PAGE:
FAIR ACCESS TO REGULATED PROFESSIONS AND COMPULSORY TRADES ACT, 2006 

This Act was amended to make it easier for people, especially foreign-trained professionals, to get licensed to practice in regulated professions or compulsory trades in Ontario. A regulated profession is one in which practitioners must obtain a provincial licence to practice. Examples of regulated professions are nursing, medicine, accounting, law, engineering, etc. A compulsory trade requires registration as an apprentice, journeyperson candidate or certification as a journeyperson. Examples of compulsory trades include electrician, hoisting engineer, plumber, steamfitter, etc. 

The key highlights of this Act are: 

  1. Language proficiency 

A regulated profession shall ensure that it complies with any regulations respecting English or French language proficiency testing requirements. 

  1. Canadian experience 

A regulated profession shall not require as a qualification for registration that a person’s experience be Canadian experience unless the Minister grants an exemption from the prohibition for public health and safety in accordance with the regulations. 

  1. Application for exemption 

A regulated profession may apply for an exemption to the Canadian experience prohibition by submitting appropriate supporting documentation and providing reasons that an exemption is necessary for public health and safety. The Minister shall determine whether to grant the exemption. 

  1. Supporting access 

For the administration of this Act, the Minister may support the access of internationally trained individuals to regulated professions by, for example, 

  1.  providing information and assistance to internationally trained individuals who are applicants or potential applicants for registration by a regulated profession with respect to the requirements for registration and the procedures for applying; 
  1.  conducting research, analyzing trends and identifying issues related to the purposes of this Act or to the registration of internationally trained individuals by regulated professions; and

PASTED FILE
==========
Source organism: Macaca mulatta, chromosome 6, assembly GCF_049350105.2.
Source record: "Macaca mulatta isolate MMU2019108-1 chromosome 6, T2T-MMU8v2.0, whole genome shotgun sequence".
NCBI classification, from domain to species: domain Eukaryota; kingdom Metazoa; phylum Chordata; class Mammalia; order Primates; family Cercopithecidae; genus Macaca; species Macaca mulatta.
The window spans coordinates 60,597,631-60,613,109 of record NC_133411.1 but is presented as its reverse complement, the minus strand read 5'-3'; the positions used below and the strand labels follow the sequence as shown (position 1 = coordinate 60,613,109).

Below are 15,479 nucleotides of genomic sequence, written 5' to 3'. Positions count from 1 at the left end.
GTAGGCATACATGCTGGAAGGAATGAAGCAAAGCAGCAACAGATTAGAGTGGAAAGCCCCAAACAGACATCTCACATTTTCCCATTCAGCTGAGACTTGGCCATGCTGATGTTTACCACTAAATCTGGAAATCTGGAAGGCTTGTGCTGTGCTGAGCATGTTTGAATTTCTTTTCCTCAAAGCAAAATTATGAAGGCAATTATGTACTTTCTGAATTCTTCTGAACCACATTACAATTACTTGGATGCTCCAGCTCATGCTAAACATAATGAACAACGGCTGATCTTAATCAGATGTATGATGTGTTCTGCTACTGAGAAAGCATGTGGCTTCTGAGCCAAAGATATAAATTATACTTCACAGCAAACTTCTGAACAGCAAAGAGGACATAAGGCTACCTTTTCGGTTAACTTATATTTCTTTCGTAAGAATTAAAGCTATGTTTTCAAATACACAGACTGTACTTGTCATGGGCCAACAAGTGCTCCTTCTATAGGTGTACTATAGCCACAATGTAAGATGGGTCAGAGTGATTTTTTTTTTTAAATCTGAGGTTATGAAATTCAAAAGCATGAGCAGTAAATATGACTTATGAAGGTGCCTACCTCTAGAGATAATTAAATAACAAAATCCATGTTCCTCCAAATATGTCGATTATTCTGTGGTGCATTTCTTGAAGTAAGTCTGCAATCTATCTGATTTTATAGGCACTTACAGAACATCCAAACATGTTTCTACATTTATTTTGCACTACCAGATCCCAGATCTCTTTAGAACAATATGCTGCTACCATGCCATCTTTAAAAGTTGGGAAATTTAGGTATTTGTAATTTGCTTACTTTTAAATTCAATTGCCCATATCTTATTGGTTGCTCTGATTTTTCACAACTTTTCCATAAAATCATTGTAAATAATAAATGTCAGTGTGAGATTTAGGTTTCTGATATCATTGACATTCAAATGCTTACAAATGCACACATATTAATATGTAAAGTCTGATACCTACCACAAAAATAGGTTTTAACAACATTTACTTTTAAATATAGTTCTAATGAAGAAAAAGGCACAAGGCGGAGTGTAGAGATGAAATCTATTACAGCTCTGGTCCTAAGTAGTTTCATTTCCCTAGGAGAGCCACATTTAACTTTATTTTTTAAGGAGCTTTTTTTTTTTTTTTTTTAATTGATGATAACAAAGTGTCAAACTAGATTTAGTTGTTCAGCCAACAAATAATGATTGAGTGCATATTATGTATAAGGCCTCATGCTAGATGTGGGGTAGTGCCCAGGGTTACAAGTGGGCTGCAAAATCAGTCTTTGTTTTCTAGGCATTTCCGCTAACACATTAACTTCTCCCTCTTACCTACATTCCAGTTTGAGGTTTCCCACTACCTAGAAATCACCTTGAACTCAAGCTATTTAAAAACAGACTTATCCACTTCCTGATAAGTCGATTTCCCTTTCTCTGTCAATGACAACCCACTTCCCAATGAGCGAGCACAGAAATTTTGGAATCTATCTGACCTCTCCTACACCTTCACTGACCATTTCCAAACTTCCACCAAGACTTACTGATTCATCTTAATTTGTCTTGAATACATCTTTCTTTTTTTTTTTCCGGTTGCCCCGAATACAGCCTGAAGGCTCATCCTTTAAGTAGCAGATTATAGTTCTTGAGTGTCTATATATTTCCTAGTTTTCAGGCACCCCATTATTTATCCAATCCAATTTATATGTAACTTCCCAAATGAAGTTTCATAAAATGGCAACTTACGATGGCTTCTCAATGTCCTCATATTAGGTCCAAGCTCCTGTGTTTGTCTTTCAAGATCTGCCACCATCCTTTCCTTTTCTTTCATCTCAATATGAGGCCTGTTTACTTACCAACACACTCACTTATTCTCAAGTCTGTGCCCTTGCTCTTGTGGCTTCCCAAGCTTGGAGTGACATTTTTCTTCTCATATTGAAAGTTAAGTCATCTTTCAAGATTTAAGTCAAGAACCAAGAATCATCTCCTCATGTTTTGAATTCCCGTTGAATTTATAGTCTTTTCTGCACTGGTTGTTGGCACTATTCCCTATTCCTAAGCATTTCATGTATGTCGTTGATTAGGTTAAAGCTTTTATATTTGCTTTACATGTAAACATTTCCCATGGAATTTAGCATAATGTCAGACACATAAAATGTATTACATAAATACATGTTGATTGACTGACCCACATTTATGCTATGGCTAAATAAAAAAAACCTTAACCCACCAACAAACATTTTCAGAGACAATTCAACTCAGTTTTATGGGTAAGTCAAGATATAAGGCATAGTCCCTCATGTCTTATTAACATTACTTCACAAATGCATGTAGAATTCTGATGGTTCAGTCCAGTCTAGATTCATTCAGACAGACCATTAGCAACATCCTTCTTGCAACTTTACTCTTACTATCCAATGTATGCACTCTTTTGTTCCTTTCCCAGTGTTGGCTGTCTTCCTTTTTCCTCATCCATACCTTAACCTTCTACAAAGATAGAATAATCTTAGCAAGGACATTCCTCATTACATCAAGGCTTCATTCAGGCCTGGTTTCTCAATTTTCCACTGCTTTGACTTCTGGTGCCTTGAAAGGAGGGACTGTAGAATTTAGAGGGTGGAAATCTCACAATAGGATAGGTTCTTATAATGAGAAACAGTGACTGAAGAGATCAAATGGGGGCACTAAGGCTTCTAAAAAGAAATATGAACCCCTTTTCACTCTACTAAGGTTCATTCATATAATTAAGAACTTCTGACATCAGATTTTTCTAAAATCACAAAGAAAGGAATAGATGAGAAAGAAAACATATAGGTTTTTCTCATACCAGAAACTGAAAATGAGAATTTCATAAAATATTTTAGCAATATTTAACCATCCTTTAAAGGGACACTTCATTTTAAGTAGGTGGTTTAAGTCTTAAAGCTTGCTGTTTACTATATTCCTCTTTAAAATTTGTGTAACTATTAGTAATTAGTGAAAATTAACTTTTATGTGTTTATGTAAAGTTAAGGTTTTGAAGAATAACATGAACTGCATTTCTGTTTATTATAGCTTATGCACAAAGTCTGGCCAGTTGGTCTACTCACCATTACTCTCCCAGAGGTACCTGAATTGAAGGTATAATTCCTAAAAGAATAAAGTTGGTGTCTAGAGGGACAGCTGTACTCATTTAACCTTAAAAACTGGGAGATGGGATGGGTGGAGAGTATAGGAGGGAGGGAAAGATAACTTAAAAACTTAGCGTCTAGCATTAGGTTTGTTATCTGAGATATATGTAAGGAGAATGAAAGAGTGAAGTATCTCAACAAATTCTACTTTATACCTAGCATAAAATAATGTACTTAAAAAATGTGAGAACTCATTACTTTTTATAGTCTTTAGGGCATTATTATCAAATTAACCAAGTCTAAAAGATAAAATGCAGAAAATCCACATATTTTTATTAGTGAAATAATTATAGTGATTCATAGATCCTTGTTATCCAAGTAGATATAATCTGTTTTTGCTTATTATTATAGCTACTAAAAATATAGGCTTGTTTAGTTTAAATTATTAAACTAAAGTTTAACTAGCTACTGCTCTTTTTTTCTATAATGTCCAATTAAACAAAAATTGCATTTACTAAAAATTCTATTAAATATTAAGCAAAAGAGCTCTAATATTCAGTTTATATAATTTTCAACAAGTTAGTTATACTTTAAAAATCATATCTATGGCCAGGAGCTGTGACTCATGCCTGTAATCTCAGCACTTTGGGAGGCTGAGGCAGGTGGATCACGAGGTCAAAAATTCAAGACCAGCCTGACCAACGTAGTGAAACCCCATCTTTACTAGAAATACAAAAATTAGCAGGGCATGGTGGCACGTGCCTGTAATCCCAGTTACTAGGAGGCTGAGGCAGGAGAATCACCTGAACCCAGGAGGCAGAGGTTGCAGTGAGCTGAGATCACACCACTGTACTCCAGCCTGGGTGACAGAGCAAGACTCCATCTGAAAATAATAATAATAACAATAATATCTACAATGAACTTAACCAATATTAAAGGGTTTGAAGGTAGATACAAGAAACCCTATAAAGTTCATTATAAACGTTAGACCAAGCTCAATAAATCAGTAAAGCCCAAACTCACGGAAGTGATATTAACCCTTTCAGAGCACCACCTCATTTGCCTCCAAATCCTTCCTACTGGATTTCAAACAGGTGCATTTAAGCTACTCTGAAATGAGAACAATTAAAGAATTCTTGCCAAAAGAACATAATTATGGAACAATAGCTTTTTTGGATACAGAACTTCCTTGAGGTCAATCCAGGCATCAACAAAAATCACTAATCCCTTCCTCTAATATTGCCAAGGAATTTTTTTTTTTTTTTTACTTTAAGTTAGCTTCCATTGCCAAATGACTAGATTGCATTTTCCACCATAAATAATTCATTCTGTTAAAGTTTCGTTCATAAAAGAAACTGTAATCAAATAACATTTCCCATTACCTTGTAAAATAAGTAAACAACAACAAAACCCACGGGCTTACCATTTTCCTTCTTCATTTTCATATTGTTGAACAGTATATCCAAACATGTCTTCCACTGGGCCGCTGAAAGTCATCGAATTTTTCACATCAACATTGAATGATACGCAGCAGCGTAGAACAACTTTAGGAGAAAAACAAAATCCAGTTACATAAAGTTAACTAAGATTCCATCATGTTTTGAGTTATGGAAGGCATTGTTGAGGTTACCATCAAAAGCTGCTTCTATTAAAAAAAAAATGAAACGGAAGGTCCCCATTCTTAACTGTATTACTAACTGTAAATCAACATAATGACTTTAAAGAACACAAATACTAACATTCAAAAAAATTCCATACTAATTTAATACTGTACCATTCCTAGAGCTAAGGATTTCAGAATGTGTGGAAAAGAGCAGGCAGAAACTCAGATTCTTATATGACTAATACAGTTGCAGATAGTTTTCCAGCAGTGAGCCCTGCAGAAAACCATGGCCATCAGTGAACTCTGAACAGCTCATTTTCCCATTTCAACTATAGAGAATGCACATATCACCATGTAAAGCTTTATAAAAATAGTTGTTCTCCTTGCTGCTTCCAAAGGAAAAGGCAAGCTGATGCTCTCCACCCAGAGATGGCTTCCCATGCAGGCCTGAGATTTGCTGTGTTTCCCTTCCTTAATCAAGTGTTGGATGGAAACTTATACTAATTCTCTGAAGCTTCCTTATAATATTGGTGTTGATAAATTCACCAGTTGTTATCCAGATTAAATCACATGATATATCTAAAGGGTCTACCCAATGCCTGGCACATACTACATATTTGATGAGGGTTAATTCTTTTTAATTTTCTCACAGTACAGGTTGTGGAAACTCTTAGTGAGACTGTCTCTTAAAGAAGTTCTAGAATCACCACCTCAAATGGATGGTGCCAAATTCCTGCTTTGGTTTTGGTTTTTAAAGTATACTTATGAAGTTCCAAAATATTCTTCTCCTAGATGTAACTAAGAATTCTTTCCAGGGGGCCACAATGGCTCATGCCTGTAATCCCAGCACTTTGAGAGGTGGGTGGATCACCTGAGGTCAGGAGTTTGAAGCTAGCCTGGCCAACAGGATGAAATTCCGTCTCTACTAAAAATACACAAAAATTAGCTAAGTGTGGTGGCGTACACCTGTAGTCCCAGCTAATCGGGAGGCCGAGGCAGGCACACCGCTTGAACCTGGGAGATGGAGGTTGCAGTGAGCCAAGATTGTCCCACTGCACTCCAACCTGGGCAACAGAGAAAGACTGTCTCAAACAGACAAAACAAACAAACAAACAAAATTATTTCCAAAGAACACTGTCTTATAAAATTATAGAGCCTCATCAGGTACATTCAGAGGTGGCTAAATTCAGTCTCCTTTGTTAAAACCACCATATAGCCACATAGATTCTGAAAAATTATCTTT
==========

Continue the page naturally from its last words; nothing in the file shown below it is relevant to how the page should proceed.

1. providing information to organizations that deal with internationally trained individuals, such as ministries, government agencies, regulated professions, community agencies, educational and training institutions and employers, on government programs and services that support the registration of internationally trained individuals in the regulated professions and on fair registration processes within such organizations. 

What this means for immigrants 

Internationally trained immigrants in a regulated profession or compulsory trade usually find it challenging to obtain their licences to practice because of the excruciating licensing process that, in some cases, involves having Canadian work experience. For instance, a foreign-trained nurse is required to obtain a licence to practice nursing in Canada, but to complete their licensure process, they need to have a specific number of work hours as a nurse in Canada. The irony is that they cannot practice nursing in Canada without a Canadian licence, and they cannot get a Canadian licence without practicing nursing in Canada. It’s like saying you need health insurance to get good health, but you can’t get good health without health insurance. A not-so-subtle way of frustrating foreign-educated professionals from practicing their regulated professions.  

According to the Office of the Fairness Commissioner, of the 38 regulated professions in Canada, 26 require work experience. Fifteen of the 26 require Canadian experience, and six require Ontario work experience.  

The prohibition on Canadian work experience for licensure reduces the barrier for foreign-trained regulated professionals in Ontario to obtain their licences. This is a welcome development considering the labour shortages across Canada, especially in regulated professions.  

However, with the possibility of an exemption to the prohibition on Canadian work experience, we’ll have to wait to see how many regulatory bodies will apply for an exemption. Hopefully, not many as this will defeat the purpose of the amendment.  

Foreign-trained regulated professionals now have an incentive to migrate to Ontario. Will other provinces adopt this amendment to avoid losing potential immigrants to Ontario, especially with the additional support that the Minister has pledged to regulated professionals? We’ll have to wait and see! 

Oyin Ajibola
Oyin Ajibola

Oyin is passionate about closing the information gap for newcomers and also fostering conversations on issues that matter to the immigrant community in Canada.

Email: oyin@immigrantmuse.ca